Love, Simon UHD Review

Charming, funny, important and endearing 4 Stars

Love, Simon is charming, sweet, fun and playful even while it deals with a supremely important subject of coming out. There is meaningful drama nestled amongst the playfulness, and while the film explores an intimate and important subject, it does so in a lighthearted way that doesn’t diminish the impact or importance of the central journey Simon undertakes.

Love, Simon (2018)
Released: 16 Mar 2018
Rated: PG-13
Runtime: 110 min
Director: Greg Berlanti
Genre: Comedy, Drama, Romance
Cast: Nick Robinson, Jennifer Garner, Josh Duhamel, Katherine Langford
Writer(s): Elizabeth Berger (screenplay by), Isaac Aptaker (screenplay by), Becky Albertalli (based upon the novel "Simon vs. the Homo Sapiens Agenda" by)
Plot: Simon Spier keeps a huge secret from his family, his friends, and all of his classmates: he's gay. When that secret is threatened, Simon must face everyone and come to terms with his identity.
IMDB rating: 7.9
MetaScore: 72

Disc Information
Studio: Fox
Distributed By: N/A
Video Resolution: 2160p HEVC w/HDR
Aspect Ratio: 2.39.1
Audio: English 5.1 DTS-HDMA, Spanish 5.1 DTS, French 5.1 DTS, Other
Subtitles: English SDH, Spanish, French, Other
Rating: PG-13
Run Time: X Hr. X Min.
Package Includes: UHD, Blu-ray, Digital Copy
Case Type: Standard with Slip Sleeve
Disc Type: BD50 (dual layer)
Region: A
Release Date: 06/12/2018
MSRP: $24.96

The Production: 4/5

“I knew you had a secret. When you were little, you were so carefree. But these last few years, more and more, it almost like I can feel you holding your breath. I wanted to ask you about it, but I didn’t want to pry. Maybe I made a mistake.”

High school can be tough, but for Simon, it’s even tougher. Simon has a secret he has been hiding from his loving family and his closest friends. That secret? Simon is gay, but he isn’t ready to let the world know yet. The only person he has told, through anonymous email correspondence, is ‘Blue,’ someone he found though on a social media space used by many in his school. The emails he shares with Blue, connecting over the same fears and worries about coming out, help build a strong sense of trust and intimacy. When someone discovers and steals his private emails and threatens to expose his anonymous correspondence with Blue to the entire school on a site called CreekSecrets, Simon finds he will do the unthinkable to protect his secret, and protect Blue.

Love, Simon is charming, sweet, fun and playful even while it deals with a supremely important subject of coming out. There is meaningful drama nestled amongst the playfulness, and while the film explores an intimate and important subject, it does so in a lighthearted way that doesn’t diminish the impact or importance of the central journey Simon undertakes.

Love, Simon doesn’t exist in the real world. It exists in the safer confines of ‘the movies’, absent often the darker and more brutal realities of life faced by those going through similar journeys to Simon. So, while the film tackles the sensitive matter of coming out to family and friends, touching on the fear and agonizing about how others will react and how their lives will change, it does so with a John Hughes-style approach. John Hughes, highly regarded for the films he wrote and some of which he also directed, spoke to a generation of kids and teenagers going through versions of what he explored in his films. What he covered wasn’t an accurate reflection of the grittier realities of social circle struggles and divides (The Breakfast Club), or the evolution from teen to womanhood (Sixteen Candles). Instead, they were approachable entryways into those subjects for broader audiences. And that is how I see Love, Simon.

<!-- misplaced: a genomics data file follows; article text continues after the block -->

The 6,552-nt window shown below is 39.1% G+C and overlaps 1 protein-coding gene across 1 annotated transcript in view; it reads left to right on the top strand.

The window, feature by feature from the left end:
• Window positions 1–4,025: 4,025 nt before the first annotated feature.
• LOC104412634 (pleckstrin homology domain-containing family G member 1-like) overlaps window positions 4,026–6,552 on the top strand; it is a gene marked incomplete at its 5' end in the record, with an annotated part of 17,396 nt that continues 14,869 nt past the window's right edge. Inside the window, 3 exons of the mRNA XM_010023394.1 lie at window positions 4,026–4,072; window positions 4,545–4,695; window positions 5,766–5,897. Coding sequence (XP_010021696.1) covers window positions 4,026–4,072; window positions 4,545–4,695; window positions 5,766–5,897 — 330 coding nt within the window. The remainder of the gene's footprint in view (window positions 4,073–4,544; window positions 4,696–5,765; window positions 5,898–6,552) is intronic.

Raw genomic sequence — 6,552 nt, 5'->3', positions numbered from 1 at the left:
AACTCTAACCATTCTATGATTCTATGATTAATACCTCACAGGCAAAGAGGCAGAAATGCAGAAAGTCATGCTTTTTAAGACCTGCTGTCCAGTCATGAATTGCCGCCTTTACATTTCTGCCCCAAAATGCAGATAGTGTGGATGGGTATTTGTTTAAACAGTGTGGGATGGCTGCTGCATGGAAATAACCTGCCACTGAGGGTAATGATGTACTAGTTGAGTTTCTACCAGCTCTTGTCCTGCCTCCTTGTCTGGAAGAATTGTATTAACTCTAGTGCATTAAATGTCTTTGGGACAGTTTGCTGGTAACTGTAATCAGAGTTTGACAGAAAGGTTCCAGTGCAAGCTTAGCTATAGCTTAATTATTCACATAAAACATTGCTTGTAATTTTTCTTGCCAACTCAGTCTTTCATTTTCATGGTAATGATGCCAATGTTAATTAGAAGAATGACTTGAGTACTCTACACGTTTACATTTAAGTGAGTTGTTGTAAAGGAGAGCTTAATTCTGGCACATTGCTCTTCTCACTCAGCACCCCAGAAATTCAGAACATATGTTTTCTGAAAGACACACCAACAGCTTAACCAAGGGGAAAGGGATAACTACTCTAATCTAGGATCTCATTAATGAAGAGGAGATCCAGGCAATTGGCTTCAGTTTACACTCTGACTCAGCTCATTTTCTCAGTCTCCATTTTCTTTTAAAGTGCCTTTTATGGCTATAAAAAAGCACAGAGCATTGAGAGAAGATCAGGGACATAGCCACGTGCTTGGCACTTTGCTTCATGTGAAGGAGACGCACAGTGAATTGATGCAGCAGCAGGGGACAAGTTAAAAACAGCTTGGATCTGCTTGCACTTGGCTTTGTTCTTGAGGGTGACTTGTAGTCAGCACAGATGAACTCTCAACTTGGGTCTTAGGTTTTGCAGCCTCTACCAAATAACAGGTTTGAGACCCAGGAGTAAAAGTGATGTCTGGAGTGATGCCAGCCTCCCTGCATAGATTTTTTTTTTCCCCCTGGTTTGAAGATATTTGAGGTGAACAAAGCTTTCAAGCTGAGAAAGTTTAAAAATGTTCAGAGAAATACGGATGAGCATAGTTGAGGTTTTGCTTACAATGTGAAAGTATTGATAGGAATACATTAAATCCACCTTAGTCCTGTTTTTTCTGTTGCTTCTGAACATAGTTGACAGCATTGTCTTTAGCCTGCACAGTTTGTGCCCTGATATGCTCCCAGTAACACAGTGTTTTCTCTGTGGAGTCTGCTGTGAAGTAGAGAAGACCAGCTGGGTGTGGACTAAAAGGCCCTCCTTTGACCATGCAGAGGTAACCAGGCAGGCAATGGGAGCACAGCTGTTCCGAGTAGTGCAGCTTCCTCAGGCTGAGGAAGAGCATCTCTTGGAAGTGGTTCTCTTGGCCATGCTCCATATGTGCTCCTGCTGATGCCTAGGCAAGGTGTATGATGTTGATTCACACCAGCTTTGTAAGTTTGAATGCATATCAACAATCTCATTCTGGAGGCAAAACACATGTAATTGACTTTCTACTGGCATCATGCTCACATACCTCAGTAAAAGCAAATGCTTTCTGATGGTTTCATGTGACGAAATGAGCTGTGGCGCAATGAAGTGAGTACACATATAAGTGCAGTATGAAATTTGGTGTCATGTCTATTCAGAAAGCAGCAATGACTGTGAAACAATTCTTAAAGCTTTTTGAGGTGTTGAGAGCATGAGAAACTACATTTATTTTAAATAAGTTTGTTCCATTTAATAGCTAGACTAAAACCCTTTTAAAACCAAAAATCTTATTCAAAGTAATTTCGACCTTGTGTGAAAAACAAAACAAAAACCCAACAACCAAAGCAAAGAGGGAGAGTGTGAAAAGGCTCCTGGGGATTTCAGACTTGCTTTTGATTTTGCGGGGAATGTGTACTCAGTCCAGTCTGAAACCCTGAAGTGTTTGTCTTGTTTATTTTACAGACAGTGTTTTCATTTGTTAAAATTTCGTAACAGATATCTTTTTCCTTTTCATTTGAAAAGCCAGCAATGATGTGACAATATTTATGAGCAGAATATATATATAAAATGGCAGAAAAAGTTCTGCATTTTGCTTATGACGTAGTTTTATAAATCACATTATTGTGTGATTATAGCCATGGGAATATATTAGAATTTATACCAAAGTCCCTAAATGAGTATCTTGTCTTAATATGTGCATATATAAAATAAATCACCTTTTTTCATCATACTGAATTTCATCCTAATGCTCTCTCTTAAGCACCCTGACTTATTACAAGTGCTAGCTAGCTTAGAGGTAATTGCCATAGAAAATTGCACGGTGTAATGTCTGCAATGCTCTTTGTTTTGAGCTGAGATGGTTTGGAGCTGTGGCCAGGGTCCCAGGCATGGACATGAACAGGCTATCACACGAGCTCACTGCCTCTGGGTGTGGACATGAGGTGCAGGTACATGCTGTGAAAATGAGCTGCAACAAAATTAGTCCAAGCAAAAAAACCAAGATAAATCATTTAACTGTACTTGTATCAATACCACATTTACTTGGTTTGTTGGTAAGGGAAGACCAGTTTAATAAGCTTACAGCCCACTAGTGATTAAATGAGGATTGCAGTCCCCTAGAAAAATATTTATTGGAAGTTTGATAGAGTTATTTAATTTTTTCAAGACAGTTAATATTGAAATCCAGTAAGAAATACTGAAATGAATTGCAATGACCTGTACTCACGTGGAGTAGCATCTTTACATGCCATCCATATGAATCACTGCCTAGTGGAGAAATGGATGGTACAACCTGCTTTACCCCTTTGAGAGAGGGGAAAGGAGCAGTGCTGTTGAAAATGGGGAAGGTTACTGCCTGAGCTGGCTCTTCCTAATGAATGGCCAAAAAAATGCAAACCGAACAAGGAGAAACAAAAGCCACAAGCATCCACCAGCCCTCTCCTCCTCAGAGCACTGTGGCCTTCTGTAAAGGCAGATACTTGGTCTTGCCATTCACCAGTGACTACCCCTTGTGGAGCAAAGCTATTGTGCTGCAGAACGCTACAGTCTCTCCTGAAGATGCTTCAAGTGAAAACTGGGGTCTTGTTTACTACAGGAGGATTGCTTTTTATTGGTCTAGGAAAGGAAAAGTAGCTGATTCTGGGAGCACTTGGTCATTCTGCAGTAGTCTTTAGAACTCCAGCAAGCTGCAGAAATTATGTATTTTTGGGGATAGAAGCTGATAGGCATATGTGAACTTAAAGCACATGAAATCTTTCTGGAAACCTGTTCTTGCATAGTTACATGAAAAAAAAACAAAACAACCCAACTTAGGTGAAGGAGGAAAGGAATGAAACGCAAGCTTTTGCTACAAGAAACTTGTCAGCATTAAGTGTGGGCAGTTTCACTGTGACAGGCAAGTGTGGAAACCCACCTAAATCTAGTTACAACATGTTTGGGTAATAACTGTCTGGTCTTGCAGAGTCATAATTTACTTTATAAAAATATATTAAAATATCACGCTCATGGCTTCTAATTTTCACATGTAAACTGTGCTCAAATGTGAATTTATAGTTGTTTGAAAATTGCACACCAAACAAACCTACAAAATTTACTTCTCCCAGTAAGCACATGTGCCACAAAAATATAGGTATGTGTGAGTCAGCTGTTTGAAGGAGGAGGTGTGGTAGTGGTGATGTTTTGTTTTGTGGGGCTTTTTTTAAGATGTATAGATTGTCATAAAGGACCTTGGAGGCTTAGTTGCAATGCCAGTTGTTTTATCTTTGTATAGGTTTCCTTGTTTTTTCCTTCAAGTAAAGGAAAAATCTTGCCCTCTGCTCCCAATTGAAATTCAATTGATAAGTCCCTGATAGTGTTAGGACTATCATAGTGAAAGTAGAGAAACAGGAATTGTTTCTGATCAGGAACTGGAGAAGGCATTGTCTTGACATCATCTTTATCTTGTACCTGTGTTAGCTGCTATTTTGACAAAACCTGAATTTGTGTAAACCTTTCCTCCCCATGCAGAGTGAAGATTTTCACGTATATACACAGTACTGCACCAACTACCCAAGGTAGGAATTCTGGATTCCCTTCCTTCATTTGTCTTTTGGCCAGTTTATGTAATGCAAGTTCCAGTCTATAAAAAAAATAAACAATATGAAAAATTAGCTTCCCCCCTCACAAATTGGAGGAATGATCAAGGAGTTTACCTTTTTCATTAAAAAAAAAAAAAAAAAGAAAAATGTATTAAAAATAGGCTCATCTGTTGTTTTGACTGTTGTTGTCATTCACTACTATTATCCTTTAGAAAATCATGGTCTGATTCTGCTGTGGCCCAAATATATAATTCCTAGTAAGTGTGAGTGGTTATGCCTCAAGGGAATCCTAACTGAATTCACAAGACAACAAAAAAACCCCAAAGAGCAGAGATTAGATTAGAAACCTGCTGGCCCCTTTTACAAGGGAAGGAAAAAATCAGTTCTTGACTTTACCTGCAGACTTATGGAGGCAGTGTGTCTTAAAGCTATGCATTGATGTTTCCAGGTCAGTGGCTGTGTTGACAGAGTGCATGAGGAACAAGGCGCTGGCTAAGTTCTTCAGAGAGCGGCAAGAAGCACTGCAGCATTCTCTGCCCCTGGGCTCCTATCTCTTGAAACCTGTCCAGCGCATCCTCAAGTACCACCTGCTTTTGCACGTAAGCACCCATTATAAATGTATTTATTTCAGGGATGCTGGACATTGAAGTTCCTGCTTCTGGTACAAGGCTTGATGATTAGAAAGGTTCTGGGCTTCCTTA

Director Greg Berlanti, working from a screenplay by Elizabeth Berger and Isaac Aptaker (based on Becky Albertalli’s book, Simon vs. the Homo Sapiens Agenda) delivers a playful, warm affair with a likeable cast. Nick Robinson, who appeared in 2015’s Jurassic World, plays the titular Simon. He plays the role sympathetic, exuding and understated charm but forthright likeability that makes him a compelling character. His character is surrounded by kind, happy friends played by a collection of very good actors, including his best friend, Leah (Katherine Langford), Nick (Jorge Lendeborg, Jr.), and Abby (Alexandre Shipp). The antagonist of the film, Martin, played well by Logan Miller, manages to be sympathetic and annoying, villainous and tragic all at once. Simon’s loving parents are played by Jennifer Garner and Josh Duhamel, who may seem too perfect as parents, but play their roles with some needed flaws when the times comes. Other supporting players, such as Natasha Rothwell as the drama teacher, Ms. Albright, and Tony Hale, as the oblivious Vice Principle (a character invented for the film), layer in more comedic moments–with Rothwell stealing every scene in which she appears.

The film is careful to weave in multiple characters facing their own version of high school awkwardness, from shyness born of sexual inexperience to love unrequited, acknowledging that in all our own ways, we face internalized doubt and social fear. However, it is Simon’s bumpy road to coming out where Love, Simon is most successful. We all recognize that not all families will be as accepting, schools as open, or friends as ultimately supportive, but watching Simon as he explores his feelings, and what it all means, through his correspondence to ‘Blue,’ becomes a powerful proxy for the internalization that many, but not all, closeted souls must feel too.

The film’s most powerful moment, and I will warn that this next sentence is a spoiler, comes when Simon snaps back at Martin, the boy who leaked his private emails to the public message board; the boy who outed him. Simon yells at him for taking away his choice for when and how to come out. He verbally unloads for stealing something that was for him and him alone. I found it to be the film’s most potent and emotionally charged moment.

Video: 5/5

3D Rating: NA

Love, Simon is a handsome production, with warm colors, pops of orange and yellow, presented in its original theatrical aspect ratio of 2.39:1. Colors are all a little richer thanks to the HDR grading, and the extra level of detail in fabric, skin and hair clarity give this 4K UHD release an edge over the Blu-ray release. The red on Abby’s jacket during the opening introductions, the yellow of the school buses, the purple of Simon’s t-shirt (and later, Martin’s purple Caddyshack t-shirt), all positively pop off the screen. Love, Simon isn’t filmed in a way designed to blow your socks off, but the detail afforded this 4K release and the nice layer of HDR, the film looks terrific on UHD